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EDIT: nothing to see here!!! 127 return means the command wasn't found - had to give an absolute path to the command for some reason :/ (I didn't delete in case someone else has this problem)

Is there a reference of return statuses for common Linux functions like ls? (it doesn't seem to be in the man pages, at least for ls). If not, can someone tell me what ls returning 127 means?

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Could you include the edit above in an answer below. Once that's done, you can mark that as the answer to this question and it will no longer appear in the Unanswered questions list. –  Andy Jun 22 '09 at 16:36
    
Sorry about that - it'll be done in a second. –  Alex S Jun 22 '09 at 17:36

4 Answers 4

up vote 3 down vote accepted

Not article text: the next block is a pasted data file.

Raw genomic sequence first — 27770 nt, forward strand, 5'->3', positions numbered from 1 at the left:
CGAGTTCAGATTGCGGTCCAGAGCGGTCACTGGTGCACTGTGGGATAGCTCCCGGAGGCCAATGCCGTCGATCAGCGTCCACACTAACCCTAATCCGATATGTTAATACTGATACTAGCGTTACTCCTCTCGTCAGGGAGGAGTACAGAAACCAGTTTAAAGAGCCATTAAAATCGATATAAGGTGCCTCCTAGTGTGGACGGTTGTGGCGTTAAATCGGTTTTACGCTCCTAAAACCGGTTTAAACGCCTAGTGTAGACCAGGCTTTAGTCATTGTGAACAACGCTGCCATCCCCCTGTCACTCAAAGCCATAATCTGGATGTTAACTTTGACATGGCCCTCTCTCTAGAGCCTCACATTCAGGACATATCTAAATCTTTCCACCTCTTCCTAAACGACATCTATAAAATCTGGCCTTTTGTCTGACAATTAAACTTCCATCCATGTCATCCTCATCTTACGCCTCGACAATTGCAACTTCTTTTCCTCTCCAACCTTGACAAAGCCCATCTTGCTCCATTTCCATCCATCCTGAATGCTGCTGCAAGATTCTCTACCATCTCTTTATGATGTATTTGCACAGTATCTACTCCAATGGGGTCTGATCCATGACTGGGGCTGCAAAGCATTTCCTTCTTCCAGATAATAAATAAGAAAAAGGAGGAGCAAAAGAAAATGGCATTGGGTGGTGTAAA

127 is the error for command not found. In this case, I just had to use an absolute path to the command (/bin/ls)

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as per http://www.opengroup.org/onlinepubs/009695399/utilities/ls.html a return value of 0 means success, anything >0 is an error

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ls is not a Bash function. It is an external utility. On Linux, ls is part of the GNU File Utilities. man ls should show you similar information as http://www.gnu.org/software/coreutils/manual/html_node/ls-invocation.html where the only possible values for its exit status are defined as 0, 1 and 2.

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for ls: "Exit status is 0 if OK, 1 if minor problems, 2 if serious trouble."

Source: UNIX man pages : ls

I suspect your options to find this out generally are:

  1. man
  2. Google
  3. source code analysis
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